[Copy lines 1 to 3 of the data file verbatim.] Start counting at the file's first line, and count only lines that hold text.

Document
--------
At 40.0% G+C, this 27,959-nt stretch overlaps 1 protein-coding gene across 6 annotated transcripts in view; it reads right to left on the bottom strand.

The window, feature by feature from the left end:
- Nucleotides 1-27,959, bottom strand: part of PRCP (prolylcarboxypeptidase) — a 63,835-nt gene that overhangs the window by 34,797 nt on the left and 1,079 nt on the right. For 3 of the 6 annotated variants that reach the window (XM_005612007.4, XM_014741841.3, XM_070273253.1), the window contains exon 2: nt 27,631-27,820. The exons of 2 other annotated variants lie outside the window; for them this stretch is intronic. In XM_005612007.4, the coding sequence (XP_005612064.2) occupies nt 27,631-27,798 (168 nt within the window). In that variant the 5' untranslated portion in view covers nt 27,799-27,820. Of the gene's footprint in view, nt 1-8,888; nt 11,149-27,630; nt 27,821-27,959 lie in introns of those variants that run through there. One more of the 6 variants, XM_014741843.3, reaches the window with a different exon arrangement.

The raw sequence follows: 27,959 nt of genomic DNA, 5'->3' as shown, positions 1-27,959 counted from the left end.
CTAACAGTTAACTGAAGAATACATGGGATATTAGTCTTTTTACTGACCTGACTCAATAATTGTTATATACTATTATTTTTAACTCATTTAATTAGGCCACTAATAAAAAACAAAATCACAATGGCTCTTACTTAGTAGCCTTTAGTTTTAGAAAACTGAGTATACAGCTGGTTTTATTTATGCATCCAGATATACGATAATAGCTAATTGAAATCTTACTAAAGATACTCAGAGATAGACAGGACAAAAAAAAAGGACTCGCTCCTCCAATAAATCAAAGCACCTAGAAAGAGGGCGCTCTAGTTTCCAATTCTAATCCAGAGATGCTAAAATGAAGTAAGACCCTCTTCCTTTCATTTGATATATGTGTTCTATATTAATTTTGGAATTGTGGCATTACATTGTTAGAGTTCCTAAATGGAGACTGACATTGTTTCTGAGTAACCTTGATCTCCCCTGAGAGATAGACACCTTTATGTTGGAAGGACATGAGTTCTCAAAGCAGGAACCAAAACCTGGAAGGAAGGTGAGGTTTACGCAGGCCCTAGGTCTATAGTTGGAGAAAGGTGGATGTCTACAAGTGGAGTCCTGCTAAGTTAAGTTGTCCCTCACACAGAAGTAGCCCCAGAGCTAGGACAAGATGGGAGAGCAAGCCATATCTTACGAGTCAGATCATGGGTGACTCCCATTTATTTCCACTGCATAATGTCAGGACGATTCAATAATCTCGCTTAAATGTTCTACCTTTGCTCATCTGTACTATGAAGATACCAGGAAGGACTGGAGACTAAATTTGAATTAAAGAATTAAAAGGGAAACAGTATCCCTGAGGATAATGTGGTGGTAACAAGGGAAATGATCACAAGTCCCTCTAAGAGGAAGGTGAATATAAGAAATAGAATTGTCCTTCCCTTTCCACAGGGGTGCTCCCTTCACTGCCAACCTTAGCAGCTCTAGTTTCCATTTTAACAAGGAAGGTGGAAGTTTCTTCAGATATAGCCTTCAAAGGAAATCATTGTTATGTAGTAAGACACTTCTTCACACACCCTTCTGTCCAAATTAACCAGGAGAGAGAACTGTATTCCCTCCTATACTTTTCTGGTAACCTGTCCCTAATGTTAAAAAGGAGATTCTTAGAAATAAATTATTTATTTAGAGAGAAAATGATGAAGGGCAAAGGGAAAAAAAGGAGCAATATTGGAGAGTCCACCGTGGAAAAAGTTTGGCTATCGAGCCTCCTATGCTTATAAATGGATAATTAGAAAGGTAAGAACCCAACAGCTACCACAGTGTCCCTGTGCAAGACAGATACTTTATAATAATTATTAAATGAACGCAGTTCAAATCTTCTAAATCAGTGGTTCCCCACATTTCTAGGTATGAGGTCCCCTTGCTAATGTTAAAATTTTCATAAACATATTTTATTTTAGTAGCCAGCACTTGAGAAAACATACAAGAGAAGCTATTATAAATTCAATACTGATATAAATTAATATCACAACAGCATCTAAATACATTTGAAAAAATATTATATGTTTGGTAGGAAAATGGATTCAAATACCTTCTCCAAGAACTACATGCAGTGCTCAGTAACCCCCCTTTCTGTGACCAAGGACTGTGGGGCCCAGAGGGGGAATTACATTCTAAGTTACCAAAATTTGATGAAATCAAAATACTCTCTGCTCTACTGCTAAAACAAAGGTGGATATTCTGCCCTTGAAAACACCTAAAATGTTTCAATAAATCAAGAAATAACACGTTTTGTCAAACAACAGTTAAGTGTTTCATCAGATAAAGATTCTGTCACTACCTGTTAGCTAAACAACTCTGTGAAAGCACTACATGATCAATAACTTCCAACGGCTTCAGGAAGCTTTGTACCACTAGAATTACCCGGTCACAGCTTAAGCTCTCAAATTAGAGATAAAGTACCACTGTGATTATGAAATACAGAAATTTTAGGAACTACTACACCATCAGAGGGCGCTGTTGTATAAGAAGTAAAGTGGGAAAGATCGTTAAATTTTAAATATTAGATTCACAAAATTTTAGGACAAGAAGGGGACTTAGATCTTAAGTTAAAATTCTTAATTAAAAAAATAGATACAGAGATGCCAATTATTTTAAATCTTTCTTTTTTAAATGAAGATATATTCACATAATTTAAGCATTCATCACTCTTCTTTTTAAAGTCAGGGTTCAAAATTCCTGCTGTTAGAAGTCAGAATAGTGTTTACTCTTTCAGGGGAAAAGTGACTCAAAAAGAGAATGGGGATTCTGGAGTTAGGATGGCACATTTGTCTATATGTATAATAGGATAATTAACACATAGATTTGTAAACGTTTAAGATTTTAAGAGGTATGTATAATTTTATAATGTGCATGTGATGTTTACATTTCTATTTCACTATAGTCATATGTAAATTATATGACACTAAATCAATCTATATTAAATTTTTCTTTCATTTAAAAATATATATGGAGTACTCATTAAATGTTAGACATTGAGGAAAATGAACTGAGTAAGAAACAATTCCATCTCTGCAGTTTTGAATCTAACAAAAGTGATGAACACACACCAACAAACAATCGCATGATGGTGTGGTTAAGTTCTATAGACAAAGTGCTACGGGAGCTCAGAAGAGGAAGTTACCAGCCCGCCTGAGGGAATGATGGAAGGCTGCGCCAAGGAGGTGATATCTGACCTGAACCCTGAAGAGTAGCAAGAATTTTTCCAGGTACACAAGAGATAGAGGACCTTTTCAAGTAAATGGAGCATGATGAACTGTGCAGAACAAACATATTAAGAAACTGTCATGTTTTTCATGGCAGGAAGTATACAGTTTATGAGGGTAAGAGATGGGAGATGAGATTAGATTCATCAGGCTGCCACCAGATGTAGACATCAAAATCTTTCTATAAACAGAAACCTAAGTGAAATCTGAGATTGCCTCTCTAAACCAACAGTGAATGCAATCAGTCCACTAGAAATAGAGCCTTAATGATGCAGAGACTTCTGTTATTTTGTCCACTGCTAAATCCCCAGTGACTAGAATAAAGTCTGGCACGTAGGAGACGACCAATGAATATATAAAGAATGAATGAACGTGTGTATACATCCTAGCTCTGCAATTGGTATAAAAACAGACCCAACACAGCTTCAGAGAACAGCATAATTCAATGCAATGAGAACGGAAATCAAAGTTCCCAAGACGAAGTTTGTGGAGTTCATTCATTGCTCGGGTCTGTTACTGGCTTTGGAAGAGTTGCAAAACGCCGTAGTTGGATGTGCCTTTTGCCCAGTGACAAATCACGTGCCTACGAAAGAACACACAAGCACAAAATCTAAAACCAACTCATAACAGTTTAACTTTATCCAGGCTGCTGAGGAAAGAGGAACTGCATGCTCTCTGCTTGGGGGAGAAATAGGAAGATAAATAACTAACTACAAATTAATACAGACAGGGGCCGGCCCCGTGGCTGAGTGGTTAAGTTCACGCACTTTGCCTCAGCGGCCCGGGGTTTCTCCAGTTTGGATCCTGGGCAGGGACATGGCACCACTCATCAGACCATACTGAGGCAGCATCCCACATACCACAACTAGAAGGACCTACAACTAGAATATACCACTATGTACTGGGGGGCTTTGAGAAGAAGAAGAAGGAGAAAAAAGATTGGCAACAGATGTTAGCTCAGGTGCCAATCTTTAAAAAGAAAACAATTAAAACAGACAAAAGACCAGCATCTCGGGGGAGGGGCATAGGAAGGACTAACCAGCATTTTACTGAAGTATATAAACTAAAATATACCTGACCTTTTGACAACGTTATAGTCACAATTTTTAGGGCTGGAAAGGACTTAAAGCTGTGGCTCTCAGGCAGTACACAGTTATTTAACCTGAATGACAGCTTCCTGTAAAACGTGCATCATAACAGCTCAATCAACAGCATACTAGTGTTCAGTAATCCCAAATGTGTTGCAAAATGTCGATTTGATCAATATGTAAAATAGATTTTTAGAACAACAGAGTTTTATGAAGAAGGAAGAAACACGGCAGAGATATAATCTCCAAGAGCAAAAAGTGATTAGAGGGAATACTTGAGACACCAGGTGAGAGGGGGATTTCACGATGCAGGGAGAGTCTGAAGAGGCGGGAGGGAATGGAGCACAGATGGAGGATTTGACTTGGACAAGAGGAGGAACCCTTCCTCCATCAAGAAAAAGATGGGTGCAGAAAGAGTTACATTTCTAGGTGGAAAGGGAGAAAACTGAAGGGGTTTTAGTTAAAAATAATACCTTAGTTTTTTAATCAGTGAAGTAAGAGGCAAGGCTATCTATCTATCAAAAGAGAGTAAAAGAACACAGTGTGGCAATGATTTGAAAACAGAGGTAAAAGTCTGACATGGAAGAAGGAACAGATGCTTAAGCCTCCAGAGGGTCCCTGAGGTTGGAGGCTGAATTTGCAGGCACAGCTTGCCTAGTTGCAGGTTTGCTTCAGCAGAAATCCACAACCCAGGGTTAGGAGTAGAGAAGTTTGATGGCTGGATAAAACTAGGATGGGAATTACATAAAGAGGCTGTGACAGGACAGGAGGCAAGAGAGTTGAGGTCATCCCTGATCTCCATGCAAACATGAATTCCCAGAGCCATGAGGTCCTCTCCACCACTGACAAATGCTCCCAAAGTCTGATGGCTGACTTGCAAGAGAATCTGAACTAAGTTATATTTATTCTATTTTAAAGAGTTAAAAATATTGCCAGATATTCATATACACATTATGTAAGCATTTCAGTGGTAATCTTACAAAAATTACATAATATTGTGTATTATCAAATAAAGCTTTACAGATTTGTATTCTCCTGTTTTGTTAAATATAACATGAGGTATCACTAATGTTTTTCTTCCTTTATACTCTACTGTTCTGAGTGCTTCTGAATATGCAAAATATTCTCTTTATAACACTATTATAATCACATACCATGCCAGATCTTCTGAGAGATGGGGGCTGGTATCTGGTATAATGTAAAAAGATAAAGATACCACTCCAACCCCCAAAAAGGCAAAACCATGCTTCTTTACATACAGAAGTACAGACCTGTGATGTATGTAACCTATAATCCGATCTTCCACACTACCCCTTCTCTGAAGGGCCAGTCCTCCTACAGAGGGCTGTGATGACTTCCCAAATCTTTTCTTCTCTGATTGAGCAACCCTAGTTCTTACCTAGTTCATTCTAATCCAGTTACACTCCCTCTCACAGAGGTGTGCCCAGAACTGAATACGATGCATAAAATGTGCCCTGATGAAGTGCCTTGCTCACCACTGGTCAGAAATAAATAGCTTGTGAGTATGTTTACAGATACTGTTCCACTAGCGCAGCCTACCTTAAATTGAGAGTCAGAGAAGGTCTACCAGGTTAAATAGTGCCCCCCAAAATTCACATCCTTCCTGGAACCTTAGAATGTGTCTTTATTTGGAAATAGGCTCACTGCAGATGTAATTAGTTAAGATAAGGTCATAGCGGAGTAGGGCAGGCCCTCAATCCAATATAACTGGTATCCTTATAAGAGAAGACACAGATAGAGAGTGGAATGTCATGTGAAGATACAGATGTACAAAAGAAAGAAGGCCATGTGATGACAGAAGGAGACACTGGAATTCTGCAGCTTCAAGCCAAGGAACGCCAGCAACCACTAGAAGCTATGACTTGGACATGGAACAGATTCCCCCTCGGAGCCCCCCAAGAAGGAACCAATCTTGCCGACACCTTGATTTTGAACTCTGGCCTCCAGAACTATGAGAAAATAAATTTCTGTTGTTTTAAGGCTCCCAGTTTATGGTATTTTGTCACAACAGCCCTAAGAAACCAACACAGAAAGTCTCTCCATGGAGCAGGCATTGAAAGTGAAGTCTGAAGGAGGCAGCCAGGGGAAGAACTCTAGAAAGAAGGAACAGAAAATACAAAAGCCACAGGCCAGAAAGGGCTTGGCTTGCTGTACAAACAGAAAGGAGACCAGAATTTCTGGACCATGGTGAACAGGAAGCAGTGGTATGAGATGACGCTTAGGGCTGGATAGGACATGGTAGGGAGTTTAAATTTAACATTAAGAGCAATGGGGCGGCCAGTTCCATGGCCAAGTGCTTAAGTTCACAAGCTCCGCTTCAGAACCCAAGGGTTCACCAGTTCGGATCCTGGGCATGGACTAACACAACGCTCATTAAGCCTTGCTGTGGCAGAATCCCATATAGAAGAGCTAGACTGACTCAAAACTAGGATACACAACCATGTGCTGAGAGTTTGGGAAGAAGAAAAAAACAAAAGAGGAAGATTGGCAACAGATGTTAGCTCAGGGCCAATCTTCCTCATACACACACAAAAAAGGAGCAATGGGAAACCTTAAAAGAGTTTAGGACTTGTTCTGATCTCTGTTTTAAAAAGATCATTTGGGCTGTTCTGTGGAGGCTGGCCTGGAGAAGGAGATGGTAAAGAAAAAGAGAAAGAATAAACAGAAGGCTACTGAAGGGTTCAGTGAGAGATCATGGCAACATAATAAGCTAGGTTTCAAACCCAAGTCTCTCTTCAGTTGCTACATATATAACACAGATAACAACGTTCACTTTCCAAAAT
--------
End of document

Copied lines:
At 40.0% G+C, this 27,959-nt stretch overlaps 1 protein-coding gene across 6 annotated transcripts in view; it reads right to left on the bottom strand.

The window, feature by feature from the left end:
- Nucleotides 1-27,959, bottom strand: part of PRCP (prolylcarboxypeptidase) — a 63,835-nt gene that overhangs the window by 34,797 nt on the left and 1,079 nt on the right. For 3 of the 6 annotated variants that reach the window (XM_005612007.4, XM_014741841.3, XM_070273253.1), the window contains exon 2: nt 27,631-27,820. The exons of 2 other annotated variants lie outside the window; for them this stretch is intronic. In XM_005612007.4, the coding sequence (XP_005612064.2) occupies nt 27,631-27,798 (168 nt within the window). In that variant the 5' untranslated portion in view covers nt 27,799-27,820. Of the gene's footprint in view, nt 1-8,888; nt 11,149-27,630; nt 27,821-27,959 lie in introns of those variants that run through there. One more of the 6 variants, XM_014741843.3, reaches the window with a different exon arrangement.